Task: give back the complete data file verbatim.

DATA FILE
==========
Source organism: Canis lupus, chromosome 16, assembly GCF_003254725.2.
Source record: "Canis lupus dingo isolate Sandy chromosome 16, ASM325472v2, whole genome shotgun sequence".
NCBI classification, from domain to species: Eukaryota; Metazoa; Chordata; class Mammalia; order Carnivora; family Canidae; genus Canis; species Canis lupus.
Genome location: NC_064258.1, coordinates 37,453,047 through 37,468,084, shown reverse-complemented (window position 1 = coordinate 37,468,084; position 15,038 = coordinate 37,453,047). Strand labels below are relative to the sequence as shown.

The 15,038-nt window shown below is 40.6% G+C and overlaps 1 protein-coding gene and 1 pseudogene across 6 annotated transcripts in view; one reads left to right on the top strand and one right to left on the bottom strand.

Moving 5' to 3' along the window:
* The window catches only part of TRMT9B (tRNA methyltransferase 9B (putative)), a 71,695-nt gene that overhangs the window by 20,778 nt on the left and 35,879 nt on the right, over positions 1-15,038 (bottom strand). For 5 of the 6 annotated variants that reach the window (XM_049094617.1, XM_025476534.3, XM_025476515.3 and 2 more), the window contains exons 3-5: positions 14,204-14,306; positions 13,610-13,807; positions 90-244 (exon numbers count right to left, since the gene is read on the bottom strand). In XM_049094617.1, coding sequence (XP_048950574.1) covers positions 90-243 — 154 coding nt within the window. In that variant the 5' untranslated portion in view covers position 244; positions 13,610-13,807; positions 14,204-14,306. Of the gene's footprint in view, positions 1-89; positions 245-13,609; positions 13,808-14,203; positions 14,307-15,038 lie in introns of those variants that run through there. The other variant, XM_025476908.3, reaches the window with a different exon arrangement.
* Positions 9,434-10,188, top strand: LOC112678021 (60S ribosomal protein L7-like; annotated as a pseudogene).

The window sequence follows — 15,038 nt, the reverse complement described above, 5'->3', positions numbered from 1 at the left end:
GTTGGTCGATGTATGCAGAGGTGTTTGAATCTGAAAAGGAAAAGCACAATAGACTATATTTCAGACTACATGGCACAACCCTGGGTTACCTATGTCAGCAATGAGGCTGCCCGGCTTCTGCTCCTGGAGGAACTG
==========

Source organism: Canis lupus, chromosome 16, assembly GCF_003254725.2.
Source record: "Canis lupus dingo isolate Sandy chromosome 16, ASM325472v2, whole genome shotgun sequence".
NCBI classification, from domain to species: Eukaryota; Metazoa; Chordata; class Mammalia; order Carnivora; family Canidae; genus Canis; species Canis lupus.
Genome location: NC_064258.1, coordinates 37,453,047 through 37,468,084, shown reverse-complemented (window position 1 = coordinate 37,468,084; position 15,038 = coordinate 37,453,047). Strand labels below are relative to the sequence as shown.

The 15,038-nt window shown below is 40.6% G+C and overlaps 1 protein-coding gene and 1 pseudogene across 6 annotated transcripts in view; one reads left to right on the top strand and one right to left on the bottom strand.

Moving 5' to 3' along the window:
* The window catches only part of TRMT9B (tRNA methyltransferase 9B (putative)), a 71,695-nt gene that overhangs the window by 20,778 nt on the left and 35,879 nt on the right, over positions 1-15,038 (bottom strand). For 5 of the 6 annotated variants that reach the window (XM_049094617.1, XM_025476534.3, XM_025476515.3 and 2 more), the window contains exons 3-5: positions 14,204-14,306; positions 13,610-13,807; positions 90-244 (exon numbers count right to left, since the gene is read on the bottom strand). In XM_049094617.1, coding sequence (XP_048950574.1) covers positions 90-243 — 154 coding nt within the window. In that variant the 5' untranslated portion in view covers position 244; positions 13,610-13,807; positions 14,204-14,306. Of the gene's footprint in view, positions 1-89; positions 245-13,609; positions 13,808-14,203; positions 14,307-15,038 lie in introns of those variants that run through there. The other variant, XM_025476908.3, reaches the window with a different exon arrangement.
* Positions 9,434-10,188, top strand: LOC112678021 (60S ribosomal protein L7-like; annotated as a pseudogene).

The window sequence follows — 15,038 nt, the reverse complement described above, 5'->3', positions numbered from 1 at the left end:
GTTGGTCGATGTATGCAGAGGTGTTTGAATCTGAAAAGGAAAAGCACAATAGACTATATTTCAGACTACATGGCACAACCCTGGGTTACCTATGTCAGCAATGAGGCTGCCCGGCTTCTGCTCCTGGAGGAACTG